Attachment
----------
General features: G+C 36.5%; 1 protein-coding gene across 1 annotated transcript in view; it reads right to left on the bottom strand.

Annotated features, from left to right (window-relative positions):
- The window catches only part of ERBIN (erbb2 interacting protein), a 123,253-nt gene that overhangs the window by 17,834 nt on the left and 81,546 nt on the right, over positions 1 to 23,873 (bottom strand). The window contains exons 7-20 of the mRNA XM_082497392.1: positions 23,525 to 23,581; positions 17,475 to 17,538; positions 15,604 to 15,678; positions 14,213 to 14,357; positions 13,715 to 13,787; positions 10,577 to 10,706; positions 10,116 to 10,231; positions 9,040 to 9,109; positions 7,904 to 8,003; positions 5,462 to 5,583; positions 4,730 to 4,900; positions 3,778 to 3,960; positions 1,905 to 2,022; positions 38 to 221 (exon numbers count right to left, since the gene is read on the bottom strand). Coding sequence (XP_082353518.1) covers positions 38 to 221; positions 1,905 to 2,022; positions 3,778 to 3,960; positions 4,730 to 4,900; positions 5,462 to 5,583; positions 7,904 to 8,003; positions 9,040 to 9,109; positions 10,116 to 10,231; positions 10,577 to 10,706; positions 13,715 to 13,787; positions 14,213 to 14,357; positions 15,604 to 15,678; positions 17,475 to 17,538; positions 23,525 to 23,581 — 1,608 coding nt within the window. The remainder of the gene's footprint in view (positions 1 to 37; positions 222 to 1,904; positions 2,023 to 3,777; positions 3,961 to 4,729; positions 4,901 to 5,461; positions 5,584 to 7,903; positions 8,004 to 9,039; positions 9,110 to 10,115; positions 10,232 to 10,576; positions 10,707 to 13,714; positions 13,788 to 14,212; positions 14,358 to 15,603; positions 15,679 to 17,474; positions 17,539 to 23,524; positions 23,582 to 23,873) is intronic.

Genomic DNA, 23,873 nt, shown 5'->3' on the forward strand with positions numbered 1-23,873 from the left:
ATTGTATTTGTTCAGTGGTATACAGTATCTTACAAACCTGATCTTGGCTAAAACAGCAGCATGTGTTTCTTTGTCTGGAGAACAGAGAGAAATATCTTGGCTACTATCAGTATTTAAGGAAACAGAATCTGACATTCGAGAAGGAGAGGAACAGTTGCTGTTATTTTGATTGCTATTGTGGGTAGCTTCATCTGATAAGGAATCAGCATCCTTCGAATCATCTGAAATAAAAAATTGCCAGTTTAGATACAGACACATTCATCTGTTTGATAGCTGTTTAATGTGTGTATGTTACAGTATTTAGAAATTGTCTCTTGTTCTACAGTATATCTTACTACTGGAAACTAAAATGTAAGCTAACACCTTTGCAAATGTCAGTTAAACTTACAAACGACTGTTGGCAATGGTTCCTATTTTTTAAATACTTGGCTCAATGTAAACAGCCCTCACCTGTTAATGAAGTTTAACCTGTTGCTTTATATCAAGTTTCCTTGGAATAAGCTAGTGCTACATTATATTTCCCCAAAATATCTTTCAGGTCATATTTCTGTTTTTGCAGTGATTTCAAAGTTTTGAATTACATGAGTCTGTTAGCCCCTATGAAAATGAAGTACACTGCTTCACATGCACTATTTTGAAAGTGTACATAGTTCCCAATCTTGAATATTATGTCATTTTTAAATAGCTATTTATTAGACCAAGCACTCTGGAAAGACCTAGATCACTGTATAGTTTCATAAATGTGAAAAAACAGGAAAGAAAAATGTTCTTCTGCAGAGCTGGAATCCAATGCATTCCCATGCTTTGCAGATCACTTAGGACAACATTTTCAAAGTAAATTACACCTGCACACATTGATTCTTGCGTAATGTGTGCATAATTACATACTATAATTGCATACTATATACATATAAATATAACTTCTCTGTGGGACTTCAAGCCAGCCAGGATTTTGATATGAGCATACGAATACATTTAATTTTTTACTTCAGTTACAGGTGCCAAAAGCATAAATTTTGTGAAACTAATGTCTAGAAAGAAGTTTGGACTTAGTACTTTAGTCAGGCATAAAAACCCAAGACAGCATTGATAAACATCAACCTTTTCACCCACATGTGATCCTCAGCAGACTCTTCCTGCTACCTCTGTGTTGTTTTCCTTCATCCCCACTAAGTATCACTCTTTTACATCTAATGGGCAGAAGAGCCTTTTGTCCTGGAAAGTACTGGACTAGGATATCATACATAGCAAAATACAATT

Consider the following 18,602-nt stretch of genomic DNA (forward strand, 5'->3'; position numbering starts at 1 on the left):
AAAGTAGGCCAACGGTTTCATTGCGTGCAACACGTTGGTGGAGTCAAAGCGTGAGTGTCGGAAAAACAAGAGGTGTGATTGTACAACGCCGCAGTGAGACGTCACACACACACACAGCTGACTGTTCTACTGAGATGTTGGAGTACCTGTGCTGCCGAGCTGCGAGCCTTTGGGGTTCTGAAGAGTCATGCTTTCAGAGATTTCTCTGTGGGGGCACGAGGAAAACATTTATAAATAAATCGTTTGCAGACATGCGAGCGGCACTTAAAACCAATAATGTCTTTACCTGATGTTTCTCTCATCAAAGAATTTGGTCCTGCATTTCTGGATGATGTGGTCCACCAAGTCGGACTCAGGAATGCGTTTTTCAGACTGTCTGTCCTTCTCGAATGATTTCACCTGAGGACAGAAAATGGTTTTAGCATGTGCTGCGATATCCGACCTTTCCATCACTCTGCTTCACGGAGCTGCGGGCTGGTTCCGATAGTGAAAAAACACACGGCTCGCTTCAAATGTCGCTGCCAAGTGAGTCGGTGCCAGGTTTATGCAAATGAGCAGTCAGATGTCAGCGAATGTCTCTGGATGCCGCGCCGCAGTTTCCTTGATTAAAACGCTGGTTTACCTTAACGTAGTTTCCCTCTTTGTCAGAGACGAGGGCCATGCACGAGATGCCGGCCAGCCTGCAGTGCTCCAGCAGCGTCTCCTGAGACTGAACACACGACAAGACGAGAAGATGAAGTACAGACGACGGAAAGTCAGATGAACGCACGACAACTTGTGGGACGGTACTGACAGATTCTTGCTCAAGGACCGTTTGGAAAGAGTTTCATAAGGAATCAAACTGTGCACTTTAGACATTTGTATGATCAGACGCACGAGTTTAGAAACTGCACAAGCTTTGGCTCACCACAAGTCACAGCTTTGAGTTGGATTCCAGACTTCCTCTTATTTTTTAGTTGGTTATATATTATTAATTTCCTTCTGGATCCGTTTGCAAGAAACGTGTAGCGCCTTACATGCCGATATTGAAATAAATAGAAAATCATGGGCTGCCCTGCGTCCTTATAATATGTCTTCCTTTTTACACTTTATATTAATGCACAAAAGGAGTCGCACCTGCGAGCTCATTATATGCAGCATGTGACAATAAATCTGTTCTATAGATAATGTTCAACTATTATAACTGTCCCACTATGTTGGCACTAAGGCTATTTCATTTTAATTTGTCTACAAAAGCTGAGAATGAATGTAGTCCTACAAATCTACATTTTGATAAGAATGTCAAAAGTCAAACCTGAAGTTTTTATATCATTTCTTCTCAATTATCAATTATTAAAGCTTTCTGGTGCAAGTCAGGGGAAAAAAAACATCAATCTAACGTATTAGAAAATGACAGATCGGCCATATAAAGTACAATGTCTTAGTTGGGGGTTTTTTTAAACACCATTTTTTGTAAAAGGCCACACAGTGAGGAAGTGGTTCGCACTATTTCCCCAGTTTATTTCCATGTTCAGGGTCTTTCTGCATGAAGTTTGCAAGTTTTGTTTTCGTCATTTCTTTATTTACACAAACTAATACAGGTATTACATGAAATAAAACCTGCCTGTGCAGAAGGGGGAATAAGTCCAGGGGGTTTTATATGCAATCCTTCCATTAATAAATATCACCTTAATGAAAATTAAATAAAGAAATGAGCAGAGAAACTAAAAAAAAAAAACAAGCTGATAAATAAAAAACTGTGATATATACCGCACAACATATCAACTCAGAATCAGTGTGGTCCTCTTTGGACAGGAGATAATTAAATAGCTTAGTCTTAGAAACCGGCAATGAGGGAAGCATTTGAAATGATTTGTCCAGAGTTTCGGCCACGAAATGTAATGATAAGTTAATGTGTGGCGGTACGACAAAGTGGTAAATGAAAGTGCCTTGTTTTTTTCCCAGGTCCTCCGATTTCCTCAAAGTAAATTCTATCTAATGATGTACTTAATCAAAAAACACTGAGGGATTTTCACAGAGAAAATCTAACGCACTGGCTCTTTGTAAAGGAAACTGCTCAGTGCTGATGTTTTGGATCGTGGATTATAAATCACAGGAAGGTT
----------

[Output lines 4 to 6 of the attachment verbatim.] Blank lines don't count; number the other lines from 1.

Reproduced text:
Genomic DNA, 23,873 nt, shown 5'->3' on the forward strand with positions numbered 1-23,873 from the left:
ATTGTATTTGTTCAGTGGTATACAGTATCTTACAAACCTGATCTTGGCTAAAACAGCAGCATGTGTTTCTTTGTCTGGAGAACAGAGAGAAATATCTTGGCTACTATCAGTATTTAAGGAAACAGAATCTGACATTCGAGAAGGAGAGGAACAGTTGCTGTTATTTTGATTGCTATTGTGGGTAGCTTCATCTGATAAGGAATCAGCATCCTTCGAATCATCTGAAATAAAAAATTGCCAGTTTAGATACAGACACATTCATCTGTTTGATAGCTGTTTAATGTGTGTATGTTACAGTATTTAGAAATTGTCTCTTGTTCTACAGTATATCTTACTACTGGAAACTAAAATGTAAGCTAACACCTTTGCAAATGTCAGTTAAACTTACAAACGACTGTTGGCAATGGTTCCTATTTTTTAAATACTTGGCTCAATGTAAACAGCCCTCACCTGTTAATGAAGTTTAACCTGTTGCTTTATATCAAGTTTCCTTGGAATAAGCTAGTGCTACATTATATTTCCCCAAAATATCTTTCAGGTCATATTTCTGTTTTTGCAGTGATTTCAAAGTTTTGAATTACATGAGTCTGTTAGCCCCTATGAAAATGAAGTACACTGCTTCACATGCACTATTTTGAAAGTGTACATAGTTCCCAATCTTGAATATTATGTCATTTTTAAATAGCTATTTATTAGACCAAGCACTCTGGAAAGACCTAGATCACTGTATAGTTTCATAAATGTGAAAAAACAGGAAAGAAAAATGTTCTTCTGCAGAGCTGGAATCCAATGCATTCCCATGCTTTGCAGATCACTTAGGACAACATTTTCAAAGTAAATTACACCTGCACACATTGATTCTTGCGTAATGTGTGCATAATTACATACTATAATTGCATACTATATACATATAAATATAACTTCTCTGTGGGACTTCAAGCCAGCCAGGATTTTGATATGAGCATACGAATACATTTAATTTTTTACTTCAGTTACAGGTGCCAAAAGCATAAATTTTGTGAAACTAATGTCTAGAAAGAAGTTTGGACTTAGTACTTTAGTCAGGCATAAAAACCCAAGACAGCATTGATAAACATCAACCTTTTCACCCACATGTGATCCTCAGCAGACTCTTCCTGCTACCTCTGTGTTGTTTTCCTTCATCCCCACTAAGTATCACTCTTTTACATCTAATGGGCAGAAGAGCCTTTTGTCCTGGAAAGTACTGGACTAGGATATCATACATAGCAAAATACAATT

Consider the following 18,602-nt stretch of genomic DNA (forward strand, 5'->3'; position numbering starts at 1 on the left):